Sunday, September 26, 2010

The Glenn Girls

I grew up with six beautiful girls in the leafy green university suburbs of Atlanta. Not bound by blood (except for two), but by those early life experiences that pull people together, church and school and slumber party sisters. I imagine us, various shades of blonde hair and even more assorted shades of personality, in one living room or another, licking cookie dough off the spoon in between giggle bursts or imagining where we'll be when we're 28. (How many honorary parents and siblings did we gain in these years? So hard to keep track...) Ten years old, then fourteen, then seventeen -- our conversations were genuine and seeking, frustrated and celebratory. The energy of seven incredibly diverse souls finding their ways in the world even when the world seemed small or scary or incomprehensible. We sang, we dressed up, we went camping, we stayed up late, we fell out of love and in again. We grew.

Every college Christmas break, we'd gather to recount the last twelve months we'd spent apart. How different each of our paths have become, rooted in the same beginnings! Berkeley, Davidson, Wesleyan, Emory, Tech, bioengineering, English, global health, environmental science, philosophy, sociology, biology, communications, Spain, England, Italy, New Mexico, Paris... there were always new parts of ourselves to explain, to take pride in, to add to our foundations. Nothing off limits, and there have been very hard things, and there will still be. There have been great things, and there will still be. We sit in a circle with our champagne -- and cookie dough -- and we pick it all back up.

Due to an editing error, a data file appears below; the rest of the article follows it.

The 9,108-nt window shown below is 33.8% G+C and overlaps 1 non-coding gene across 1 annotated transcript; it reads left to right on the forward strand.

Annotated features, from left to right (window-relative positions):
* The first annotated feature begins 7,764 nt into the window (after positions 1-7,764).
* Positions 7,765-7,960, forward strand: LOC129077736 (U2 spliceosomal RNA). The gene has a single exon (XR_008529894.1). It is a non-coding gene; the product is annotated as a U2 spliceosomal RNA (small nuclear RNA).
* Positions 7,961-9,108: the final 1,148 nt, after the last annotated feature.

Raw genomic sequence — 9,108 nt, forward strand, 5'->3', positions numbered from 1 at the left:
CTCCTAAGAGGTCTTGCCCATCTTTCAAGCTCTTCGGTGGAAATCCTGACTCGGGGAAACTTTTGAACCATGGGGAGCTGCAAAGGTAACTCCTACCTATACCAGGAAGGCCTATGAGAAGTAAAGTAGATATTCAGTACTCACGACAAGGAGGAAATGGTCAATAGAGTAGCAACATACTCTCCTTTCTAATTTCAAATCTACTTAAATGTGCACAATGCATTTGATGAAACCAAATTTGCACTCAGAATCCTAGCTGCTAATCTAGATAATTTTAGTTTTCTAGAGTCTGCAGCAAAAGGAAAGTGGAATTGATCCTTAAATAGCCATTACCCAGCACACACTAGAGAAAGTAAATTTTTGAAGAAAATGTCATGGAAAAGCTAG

Yesterday morning, I sat in a smooth wooden diner booth with three of my stalwarts, surrounded by transitions and questions and the loud construction work outside, major renovations to the road where we grew up. We'd managed to slip breakfast into our schedules; I was in town for fifteen hours, the others went late to work and classes. I looked around the table and marveled at -- well, at us. We hardly ever see each other. We all have friends that we see more often, and who know us better at this point in our lives. We are not who we were in high school. We don't know the next plan, location, or adventure. We are grasping at straws we are rootless we are rooted we are learning. We see the world in the ways we do because of individual experiences, separate from each other, but also because of our time together and the deep full nurturing it provided. I do not believe that I would have gotten anywhere close to understanding and appreciating who I've been and become without their eyes and ears and thoughts. And when we do come back together, their insight gives me hope and encouragement and laughter still. As we walked out into the blazing sun and the roaring jackhammers and said goodbye, I was reminded that our lives will always intertwine, the energy of these seven women will always fall messy, powerful, beautiful, into place.

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